Or, why shopping for health is now a 'thing'...
Photo by Shalone Cason on Unsplash
LIVING IN DENIAL
I have a confession to make.
As a doctor, I used to secretly grit my teeth when I heard patients being called ‘consumers’. And my blood pressure would rise sharply if I heard clinicians being called ‘health care providers’.
Why? Maybe it was because it felt as if the recognition of nine gruelling years of medical training were being reduced in some way. That the complexities of delivering personalised, holistic healthcare might be simply dissolved into discrete, saleable commodities.
Within doctor circles, I know that I have not been alone in this thinking.
Image by Steve Buissinne from Pixabay
HOW PATIENTS SEE THE HEALTHCARE SYSTEM
However, in viewing healthcare as a patient, I started to realise that the terminology wasn’t exactly incorrect either.
It's easy to argue that a patient makes choices and consumes services, with a freedom that is on the rise. And like it or not, anyone providing a health service is being appraised for more than just their clinical acumen. Patients are increasingly sharing feedback on third party sites including social media. Their posts then influence the next person's choice to use that service. For instance, a survey commissioned by Binary Fountain revealed:
Just for fun, let's consider 30-year-old Natalie who badly twists her ankle while playing netball one Sunday morning. Sensibly, she takes the home remedy option (rest, ice, compression, elevation, a good swear and some painkillers). She decides to ring her GP in case it’s more than a sprain. But it’s a Sunday morning, appointments are all booked out.
So she looks online for appointments at other nearby clinics – a benefit that we are lucky to have in Australia. Or she could attend the Emergency Department and risk a long wait to be seen. Or Natalie might drive with her one good leg to the private Emergency Department 10 kilometres away.
Hang on. We’re not out of options yet. She might attend the Urgent Care Clinic run by GPs next to the Emergency Department. She might Google the local private orthopaedic surgeon, orthotist, or physiotherapist. And not to forget she has telehealth up her sleeve (maybe not the best option for a musculoskeletal issue).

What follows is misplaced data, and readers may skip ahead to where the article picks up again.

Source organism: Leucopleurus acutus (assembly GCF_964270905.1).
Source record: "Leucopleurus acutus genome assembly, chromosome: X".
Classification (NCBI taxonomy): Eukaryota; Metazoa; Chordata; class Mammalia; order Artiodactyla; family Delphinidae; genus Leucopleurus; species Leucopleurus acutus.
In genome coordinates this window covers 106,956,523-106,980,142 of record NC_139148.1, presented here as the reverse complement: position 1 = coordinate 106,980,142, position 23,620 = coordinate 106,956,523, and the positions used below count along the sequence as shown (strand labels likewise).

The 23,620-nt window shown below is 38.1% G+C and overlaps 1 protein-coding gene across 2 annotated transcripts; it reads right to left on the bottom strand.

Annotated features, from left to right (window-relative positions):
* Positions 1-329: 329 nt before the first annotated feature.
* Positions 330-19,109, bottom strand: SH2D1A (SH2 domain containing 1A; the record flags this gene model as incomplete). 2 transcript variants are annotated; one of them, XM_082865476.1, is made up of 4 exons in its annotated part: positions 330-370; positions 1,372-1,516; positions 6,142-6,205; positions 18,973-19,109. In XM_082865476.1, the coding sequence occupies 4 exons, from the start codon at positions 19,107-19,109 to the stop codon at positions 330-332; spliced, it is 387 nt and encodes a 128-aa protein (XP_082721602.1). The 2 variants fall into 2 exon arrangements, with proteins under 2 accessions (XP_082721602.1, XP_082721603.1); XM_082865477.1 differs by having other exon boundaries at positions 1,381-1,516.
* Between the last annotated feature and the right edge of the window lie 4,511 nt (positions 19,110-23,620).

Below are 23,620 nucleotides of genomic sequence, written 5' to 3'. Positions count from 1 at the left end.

In the end, Natalie decides to drive by the supermarket for frozen peas and the pharmacy up the road for an ankle strap. Don't worry, she makes a full recovery.
Image by 3D Animation Production Company from Pixabay
Patients are migrating away from traditional models of health care because they are dissatisfied with it for various reasons. Some of those reasons may include a cultural and societal campaign for wellness and desire for increased personal responsibility. So even in the traditional setting of the family doctor giving a referral to their patient, choice still can take place afterwards.
Carrie Liken is head of industry for healthcare at Yext, a U.S. company that has helped multiple health organisations manage their digital presence. During her time working at Google, she found that many patients receiving a referral from their doctor would often search for alternatives after leaving the office.
I have no problem with that. I think the days of the borderline paternalistic consultation directing the compliant patient are coming to an end, and that is a good thing. And with the digital age, patients should be able to research and select beneficial services.
My main concern is that factors such as cost-saving or misinformation, may come to replace the ethical, family-orientated evidence-based management of traditional clinical practice.
Image by Tumisu from Pixabay
In true dialogue, both sides are willing to change. Thich Nhat Hanh
CARE TO CONVERSE?
I recently listened to a conversation between David Shifrin of Health:Further, and Patrick Spear of Global Market Development Center (GMDC). For more on the concept of self-care, ‘patients-as-consumers’ and how U.S. healthcare and retail industries intersect, you might like to check out their fascinating podcast.
I am no longer gritting my teeth, but experiencing a deep curiosity about where Australian healthcare is heading.
It sound a little clichéd to say that we should stop competing and start collaborating. But realistically, health care providers need to begin an urgent exchange with one another. Only by doing so we will be able to provide health treatment options that are (a) in the patient’s best interests and (b) within the patient’s personal preferences.
Things will never be the same again. They might even be better.
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Binary Fountain 2018, Healthcare Consumer Insight & Digital Engagement Survey Results Unveiled, accessed 10 May 2019, <https://www.binaryfountain.com/news/second-annual-healthcare-consumer-insight-digital-engagement-survey-results-unveiled/>
Shifrin, David (2018, October 23). Optimizing the Patient Journey | Carrie Liken | Yext [Podcast]. Retrieved from https://pca.st/o3RA
Shifrin, David (2019, May 1). A patient in the morning is a consumer in the afternoon – Patrick Spear of GMDC [Podcast]. Retrieved from https://www.healthfurther.com/the-future-of-health/2019/05/01/a-patient-in-the-morning-is-a-consumer-in-the-afternoon-patrick-spear-of-gmdc/
@AliceLamWriter @GMDCorg @HealthFurther
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Dr Alice Lam
I'm a doctor who is passionate about writing quality health content.